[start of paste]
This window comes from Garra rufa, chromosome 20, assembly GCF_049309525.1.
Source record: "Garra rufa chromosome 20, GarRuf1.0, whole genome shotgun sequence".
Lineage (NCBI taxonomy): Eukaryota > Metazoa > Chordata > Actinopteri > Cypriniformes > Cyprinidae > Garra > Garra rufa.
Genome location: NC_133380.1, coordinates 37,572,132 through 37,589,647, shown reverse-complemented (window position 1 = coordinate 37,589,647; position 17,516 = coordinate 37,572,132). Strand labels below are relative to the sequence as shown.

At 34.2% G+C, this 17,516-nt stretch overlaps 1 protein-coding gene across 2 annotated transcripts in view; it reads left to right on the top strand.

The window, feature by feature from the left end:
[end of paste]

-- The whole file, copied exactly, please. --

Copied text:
This window comes from Garra rufa, chromosome 20, assembly GCF_049309525.1.
Source record: "Garra rufa chromosome 20, GarRuf1.0, whole genome shotgun sequence".
Lineage (NCBI taxonomy): Eukaryota > Metazoa > Chordata > Actinopteri > Cypriniformes > Cyprinidae > Garra > Garra rufa.
Genome location: NC_133380.1, coordinates 37,572,132 through 37,589,647, shown reverse-complemented (window position 1 = coordinate 37,589,647; position 17,516 = coordinate 37,572,132). Strand labels below are relative to the sequence as shown.

At 34.2% G+C, this 17,516-nt stretch overlaps 1 protein-coding gene across 2 annotated transcripts in view; it reads left to right on the top strand.

The window, feature by feature from the left end: